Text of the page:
I’m a little late with my review this week, but I’m writing my “retarded” thoughts anyway.

  • Amazing Spider-Man #566 – Part 2 in Marc Guggenheim’s arc featuring the new Kraven. After the twist of last issue, this one takes a sort of unexpected turn with a Daredevil costume. Vermin shows up who I could have sworn died awhile ago. Maybe that’s part of the whole “Brand New Day” environment that they’ve sort of avoided telling us so far. While I’ve dug these stories, I feel like Marvel is skirting the issue of telling us what the new status quo is really all about. There are still a ton of questions that are unanswered, so maybe they’re just trying to figure them out for sure before they let us know? Anyway, the issue was pretty good and I’m looking forward to next week’s conclusion.
    Rating: ★★★★☆
  • Captain America #40 – Ed Brubaker’s epic story continues. Bucky as the new Captain America fights the fake Captain America with the Red Skull and his allies looking on. This entire story has been fantastic and this issue is no different. I have no idea where things are going to go after act 3 wraps up, but I have a tremendous amount of faith in Brubaker. The art is also dead-on for this issue. There’s a fantastic cliffhanger as well. This is my favorite book of the week.
    Rating: ★★★★½
  • Final Crisis Rogues Revenge #1 – My only DC title this week. Written by Geoff Johns, we take a look at some of the loose strands that have been left hanging after the death of Bart Allen. Johns really knows the Rogues well and it shows in this issue. The art works tremendously well too. This issue picks up with the Rogues gathered once more in the Flash’s hometown looking to pick things up again. Inertia returns and has a run-in with another Flash villain. I’m really looking forward to the rest of this mini-series. My one qualm with this was that they kept calling Bart “Kid Flash.” Yes, he was at one time Kid Flash, but Bart died as a Flash, not as a kid. He was wearing the Speedster mantle and he did it well. That should be acknowledged.
    Rating: ★★★★½
  • Marvel 1985 #3 – Mark Millar’s simple story continues as more Marvel characters invade our world. I’m astonished by how simple this entire idea is, but I’m even more surprised by how good it’s turning out. This issue moves a little slowly, but I feel that it’s worth the wait. These first few issues have been build up as the villains have slowly invaded our world. I want to see some heroes bust in now though. Let’s get this battle started!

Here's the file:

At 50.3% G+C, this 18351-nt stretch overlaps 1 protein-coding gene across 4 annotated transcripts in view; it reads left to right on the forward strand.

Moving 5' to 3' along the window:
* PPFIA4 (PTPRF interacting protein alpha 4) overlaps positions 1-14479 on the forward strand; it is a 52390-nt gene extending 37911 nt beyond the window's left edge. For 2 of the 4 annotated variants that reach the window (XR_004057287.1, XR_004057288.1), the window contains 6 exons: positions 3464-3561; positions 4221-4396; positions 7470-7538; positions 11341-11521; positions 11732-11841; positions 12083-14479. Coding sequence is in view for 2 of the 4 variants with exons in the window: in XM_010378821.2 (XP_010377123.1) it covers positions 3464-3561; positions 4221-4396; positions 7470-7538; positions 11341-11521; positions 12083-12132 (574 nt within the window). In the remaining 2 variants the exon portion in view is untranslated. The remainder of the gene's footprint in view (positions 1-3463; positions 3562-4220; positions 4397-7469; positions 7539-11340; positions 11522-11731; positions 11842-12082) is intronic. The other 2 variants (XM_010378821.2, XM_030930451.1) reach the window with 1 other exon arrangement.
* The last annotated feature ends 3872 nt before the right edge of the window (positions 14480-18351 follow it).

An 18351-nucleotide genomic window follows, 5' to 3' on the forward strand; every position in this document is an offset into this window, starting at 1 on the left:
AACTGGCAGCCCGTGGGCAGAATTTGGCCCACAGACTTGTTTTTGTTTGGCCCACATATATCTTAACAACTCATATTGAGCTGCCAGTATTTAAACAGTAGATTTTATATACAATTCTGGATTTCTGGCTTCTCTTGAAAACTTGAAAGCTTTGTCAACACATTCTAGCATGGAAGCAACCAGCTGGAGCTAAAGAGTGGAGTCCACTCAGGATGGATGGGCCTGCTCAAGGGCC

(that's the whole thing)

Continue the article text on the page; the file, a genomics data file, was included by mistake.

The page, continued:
Rating: ★★★★☆
  • Mighty Avengers #16 – Another look back at how the Skrulls wiggled their way into the lives of our heroes. This issue shows how and when Elektra was replaced by a Skrull as well as who hired Electro to attack the Raft in the first issue of New Avengers. I love that this story is coming together. Bendis has done a great job with it overall. The tie-ins are starting to get a little annoying though. I’m skipping the Fantastic Four and Front Line mini-series, but since I’ve been reading both Avengers books from the beginning, I’m really enjoying the overall story. This issue reads pretty quickly, concentrating mainly on Elektra. I’ve never been a big fan of her as a character, so the issue had a few boring parts for me. Thankfully, it’s mostly action and in this case they speak louder than words. It seems that the Elektra Skrull was always supposed to be a sacrifice. That’s a really interesting idea.
    Rating: ★★★½☆
  • Spike After The Fall #1 – Spinning out of the Angel: After the Fall mini-series, this one takes a look at how Spike got from the last episode of Angel to a lord of Beverly Hills. (At least I think it was Beverly Hills). The Angel mini-series has been pretty disappointing so far and this spinoff is no different. The art is very mediocre and that’s being generous and the dialogue lacks the wit and humor that is seen in the Buffy comic. It might be because Joss Whedon isn’t as involved in this one as Buffy and it might be due to the fact that Angel is based on a Hell on Earth, but either way, it’s missing something. It’s just not that good. This issue gives us a little bit of insight, but I’m probably not going to pick up the next one. Sorry Spike.
    Rating: ★½☆☆☆
  • X-Factor #33 – Tying into Secret Invasion, this issue kicked off a quick arc crossing over with Peter David’s other book, She Hulk. While I haven’t read Shulkie in awhile, I’ll be picking up the next issue to see how things crossover. This issue introduced Longshot and Darwin into the cast. It also gave us a peek into the lives of XF Investigations now that they’ve moved to Detroit. While I loved Peter David’s writing, the art in this issue really killed it for me. It was just bad. There’s no way around it. Everyone looked like their heads were based on silly putty molds of frog’s faces. The entire thing just looked awkward and wrong. I really hope that the artist doesn’t stay on this book (or any other for that matter).
    Rating: ★★★☆☆
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